My sister and I don’t talk about what happened in the summer of 1989 all that often. Sometimes I wonder if she even remembers. Both of us had overactive imaginations, and as of late, I have realized too many of my memories never happened.
I am sure that it was the first year that my mom and dad did not send us to a babysitter during summer vacation. I was the wise old age of ten, and my sister had just turned eight. Dad had found a used Nintendo for cheap to buy. He said we could play it all summer to keep us occupied. The one cartridge it came with had both Super Mario Brothers and Duck Hunt. Unfortunately, we didn’t have the plastic orange gun, so all we could play was Mario.
Since the world is full of bad people, we had strict rules not to leave the house. There was also no opening the doors to ANYONE, not even our friends. Finally, under no circumstances were we to answer the phone.
It did not take long for us to tire of the Nintendo, and tv in the daytime was boring as nails. But, each day, the outdoors called to us. If only we could ride our bikes or at least play in the backyard.
Now, it WAS the eighties, so there was no way to track us with phones or GPS, and since we were explicitly told not to answer the phone, my parents would not call home. (Although my father rectified this by purchasing one of those new-fangled answering machines, where you could screen the calls ahead of time.)
We were kids, and we got bored. So on a sunny day, we made a plan to see if we could get away with going outside. My sister and I did nothing small, and we decided it was essential to create disguises. That way, no one could tell who had escaped the confines of the house.
Having both recently read Lord of the Flies, we opted for characters from the book. I would be Ralph, of course, being the leader of this endeavor. She chose Piggy. I could never understand why she wanted to be him. First off, she was thin, just skin and bones. Second, why would anyone choose the character that dies?! Looking back, I had a better sense of my sister’s deep connection to logic, and it made more sense.
We tested the water by donning our Lord of the Flies costumes and running a lap around the house. Since we were both girls, it was essential to yell our names as we ran. In addition, it would lend credence to our costume choice. I went first, my face painted with lipstick war-paint and a headband made from one of my dad’s ties around my head. “RALPH!” I screamed as I ran around the house, carefully avoiding the wasp nest hanging on the outside porch.
I watched intently as my sister went next, pillows stuffed into her shirt. She pumped her legs as fast as she could as she made her way around the house, yelling, “PIGGGGGGYY!” I noticed old Mrs. Johnson from next door, poking her head out the window and shaking it in disappointment. She never seemed happy with anything we did. Faster! I willed my sister on, praying no one saw her. But, to my chagrin, Mrs. Johnson’s owl eyes locked onto mine as my sister rounded the last corner, then shifted to Amy. I knew she would tell on us.
Sure as shit, when mom and dad got home that evening, we were in big trouble for breaking the rules.
“Do you want to go back to Mrs. Landry’s Daycare?” My mom asked. She shook her head and frowned. My dad stood behind her, trying not to laugh.
I hung my head with the proper amount of shame and said, “No, Ma’am.”
After the Mrs. Johnson incident, we laid low and rethought our strategy. Perhaps yelling drew too much attention.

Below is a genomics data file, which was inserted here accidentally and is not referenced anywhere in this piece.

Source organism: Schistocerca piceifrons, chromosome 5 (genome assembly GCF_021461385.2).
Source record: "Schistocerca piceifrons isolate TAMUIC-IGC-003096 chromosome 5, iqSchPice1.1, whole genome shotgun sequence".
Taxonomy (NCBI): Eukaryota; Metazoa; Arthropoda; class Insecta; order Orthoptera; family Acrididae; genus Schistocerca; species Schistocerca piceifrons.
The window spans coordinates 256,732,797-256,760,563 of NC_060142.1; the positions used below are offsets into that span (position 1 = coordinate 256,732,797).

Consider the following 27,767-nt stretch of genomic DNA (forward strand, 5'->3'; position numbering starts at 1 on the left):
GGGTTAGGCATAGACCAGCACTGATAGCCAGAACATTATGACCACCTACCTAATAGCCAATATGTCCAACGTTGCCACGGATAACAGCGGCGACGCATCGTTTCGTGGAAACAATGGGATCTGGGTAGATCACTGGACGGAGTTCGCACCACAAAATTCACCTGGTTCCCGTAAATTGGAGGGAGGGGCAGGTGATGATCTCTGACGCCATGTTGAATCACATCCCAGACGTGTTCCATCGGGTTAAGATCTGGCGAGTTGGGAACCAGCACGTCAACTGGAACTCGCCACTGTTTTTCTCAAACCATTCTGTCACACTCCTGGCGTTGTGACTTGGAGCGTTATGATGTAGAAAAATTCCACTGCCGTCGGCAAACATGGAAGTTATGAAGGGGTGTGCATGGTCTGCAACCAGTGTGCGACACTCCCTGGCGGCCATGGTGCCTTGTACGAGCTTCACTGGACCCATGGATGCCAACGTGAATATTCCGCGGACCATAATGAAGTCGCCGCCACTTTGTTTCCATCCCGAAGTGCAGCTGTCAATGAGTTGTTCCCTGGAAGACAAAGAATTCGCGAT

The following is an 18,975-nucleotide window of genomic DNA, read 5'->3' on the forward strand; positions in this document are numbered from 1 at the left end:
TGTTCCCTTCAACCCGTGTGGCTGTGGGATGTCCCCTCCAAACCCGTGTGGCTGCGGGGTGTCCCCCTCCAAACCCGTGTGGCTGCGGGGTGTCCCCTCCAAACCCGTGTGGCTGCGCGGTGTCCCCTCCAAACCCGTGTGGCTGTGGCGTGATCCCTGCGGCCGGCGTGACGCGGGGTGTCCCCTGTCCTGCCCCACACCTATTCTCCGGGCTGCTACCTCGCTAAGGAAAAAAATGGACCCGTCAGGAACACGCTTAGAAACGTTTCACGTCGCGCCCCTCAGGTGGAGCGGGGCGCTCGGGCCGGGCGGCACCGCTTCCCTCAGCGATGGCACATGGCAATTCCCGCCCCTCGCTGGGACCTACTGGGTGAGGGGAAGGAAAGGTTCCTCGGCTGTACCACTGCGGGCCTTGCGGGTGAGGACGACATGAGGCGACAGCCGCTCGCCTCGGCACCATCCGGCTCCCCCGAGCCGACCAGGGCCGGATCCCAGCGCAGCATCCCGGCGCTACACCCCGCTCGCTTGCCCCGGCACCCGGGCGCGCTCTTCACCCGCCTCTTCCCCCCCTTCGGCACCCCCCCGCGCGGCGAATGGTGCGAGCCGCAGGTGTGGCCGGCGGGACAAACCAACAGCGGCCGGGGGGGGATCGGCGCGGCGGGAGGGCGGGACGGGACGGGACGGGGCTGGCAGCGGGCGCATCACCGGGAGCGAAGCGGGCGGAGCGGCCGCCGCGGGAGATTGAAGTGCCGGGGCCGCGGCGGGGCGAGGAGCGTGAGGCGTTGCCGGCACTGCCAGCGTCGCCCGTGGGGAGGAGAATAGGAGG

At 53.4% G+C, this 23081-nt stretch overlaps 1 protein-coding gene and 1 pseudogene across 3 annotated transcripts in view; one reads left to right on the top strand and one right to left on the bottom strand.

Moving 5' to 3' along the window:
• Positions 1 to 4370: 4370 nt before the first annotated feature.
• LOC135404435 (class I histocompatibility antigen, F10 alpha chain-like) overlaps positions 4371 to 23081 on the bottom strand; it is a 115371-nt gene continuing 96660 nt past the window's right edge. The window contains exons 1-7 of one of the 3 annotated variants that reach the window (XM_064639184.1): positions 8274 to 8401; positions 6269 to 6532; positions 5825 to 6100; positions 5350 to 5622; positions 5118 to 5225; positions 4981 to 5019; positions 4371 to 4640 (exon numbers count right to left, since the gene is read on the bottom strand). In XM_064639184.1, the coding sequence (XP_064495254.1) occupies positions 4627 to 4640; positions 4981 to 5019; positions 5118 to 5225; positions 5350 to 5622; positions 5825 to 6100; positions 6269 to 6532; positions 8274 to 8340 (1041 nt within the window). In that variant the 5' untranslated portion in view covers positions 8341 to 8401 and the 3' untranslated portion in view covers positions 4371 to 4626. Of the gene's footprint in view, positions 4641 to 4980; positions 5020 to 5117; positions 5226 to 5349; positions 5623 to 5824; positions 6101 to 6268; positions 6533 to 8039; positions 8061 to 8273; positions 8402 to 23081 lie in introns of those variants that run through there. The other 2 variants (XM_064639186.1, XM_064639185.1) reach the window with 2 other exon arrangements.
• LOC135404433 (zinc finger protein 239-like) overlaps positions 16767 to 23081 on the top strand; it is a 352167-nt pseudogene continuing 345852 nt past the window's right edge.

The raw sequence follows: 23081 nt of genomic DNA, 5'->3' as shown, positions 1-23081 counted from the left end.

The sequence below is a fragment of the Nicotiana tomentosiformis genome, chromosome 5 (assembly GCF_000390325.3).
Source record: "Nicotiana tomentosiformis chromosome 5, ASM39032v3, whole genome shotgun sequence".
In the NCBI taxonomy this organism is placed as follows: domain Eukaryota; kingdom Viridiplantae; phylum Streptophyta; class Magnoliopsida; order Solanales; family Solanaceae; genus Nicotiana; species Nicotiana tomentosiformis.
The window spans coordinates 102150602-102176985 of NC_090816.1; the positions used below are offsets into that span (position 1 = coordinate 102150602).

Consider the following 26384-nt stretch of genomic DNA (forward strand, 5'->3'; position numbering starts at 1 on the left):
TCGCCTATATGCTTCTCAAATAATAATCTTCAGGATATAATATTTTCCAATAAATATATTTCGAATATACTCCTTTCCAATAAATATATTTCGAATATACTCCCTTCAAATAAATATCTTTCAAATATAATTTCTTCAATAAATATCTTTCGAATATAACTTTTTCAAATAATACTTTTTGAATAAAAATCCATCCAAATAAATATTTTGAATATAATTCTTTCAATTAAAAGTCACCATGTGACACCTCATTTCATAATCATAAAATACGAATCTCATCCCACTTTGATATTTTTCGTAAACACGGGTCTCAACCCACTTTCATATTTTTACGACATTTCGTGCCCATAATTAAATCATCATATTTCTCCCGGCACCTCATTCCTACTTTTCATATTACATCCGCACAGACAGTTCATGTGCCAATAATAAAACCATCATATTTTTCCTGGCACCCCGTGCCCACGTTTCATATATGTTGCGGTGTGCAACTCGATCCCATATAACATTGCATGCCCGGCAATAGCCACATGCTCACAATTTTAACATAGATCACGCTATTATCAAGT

That weekend Mom and Dad had rented the movie Beetlejuice from the video store. After watching it, I concluded that there are many ways to escape our reality without stepping outside our house. I had a plan.
We didn’t have to leave the house, to leave the house! So I figured the best bet would be to go through the old wardrobe in the basement. A closet was a prime place to explore other worlds. C. S. Lewis had taught me that!
Now, our basement was a terrifying thing. We lived in an old New England house built in the early 1900s. Half of it was just a dug-out root cellar, and the other half at least had concrete. My sister refused to go there because she knew people got murdered in basements, and there were often gateways to hell. So as much as we wanted to get out of the house, she had no desire to go to hell. After learning our fears, my parents had lovingly dubbed it “The Murder Basement.”
I tiptoed down the stairwell and yanked the door to the old wardrobe open. Of course, there was only darkness, but I was pretty confident we could make our way to Narnia through it. I threw in one of my mom’s old coats and some mothballs in for good measure.
When I headed back upstairs, I couldn’t find my sister anywhere.
“Amy! Amy, where are you!” I shouted.
“Up here,” she called.
As I made my way upstairs to our bedroom, I saw her standing in front of the wall with a black sharpie in hand. There was a crooked outline of a rectangle, with a “Door” label off to the side.
“This will probably be better,” she said.
“No, the wardrobe works fine; let’s just use that!” I protested. “It’s not gonna work, anyway. We aren’t dead. And I don’t want to go to some stupid office.”
“Well, we don’t have to go there! I bet if we label it right, we can go wherever we want!” She stared me down. Typically, I was the one in charge, but she got this look in her eyes every so often. And when that happened, she was always right.
“What’s wrong with Narnia?” I asked.
“I just want to do this.”
“Fine- but let me write the words, your handwriting sucks. What should I write?” I asked.
“How about Goblin City?” She replied.
“Okay, that sounds like it may be fun. Maybe David Bowie will be there in tight pants,” I said, waggling my eyebrows at her.
“You’re Gross, Katie!”
Next to my sister’s crooked door, I wrote the words Goblin City in neat letters, then stepped back to admire my work. “Okay, now what?”
“We knock three times,” she said.
I raised my hand to knock and stopped short. The door was all wrong. “Wait here; I have an idea!”
I ran back down to the basement as fast as I could and grabbed my dad’s metal yardstick, then booked it back up to the room where Amy had drawn her door. Next, I drew a new one, with lines as straight as possible, and labeled it “anywhere door.”
“What was wrong with mine? You always think you can do everything better than me!” she whined.
“No, Amy, that was just in case straight lines were important. I promise. When you get to be ten, you will draw doors just as well as I do.”
I tapped her head with the long metal stick, and she shoved it away.
“Why don’t you choose?” I said.
Her eyes flashed with frustration as she stared at the two doors, then she walked straight up to the crooked one she had drawn and rapped on it three times. We waited.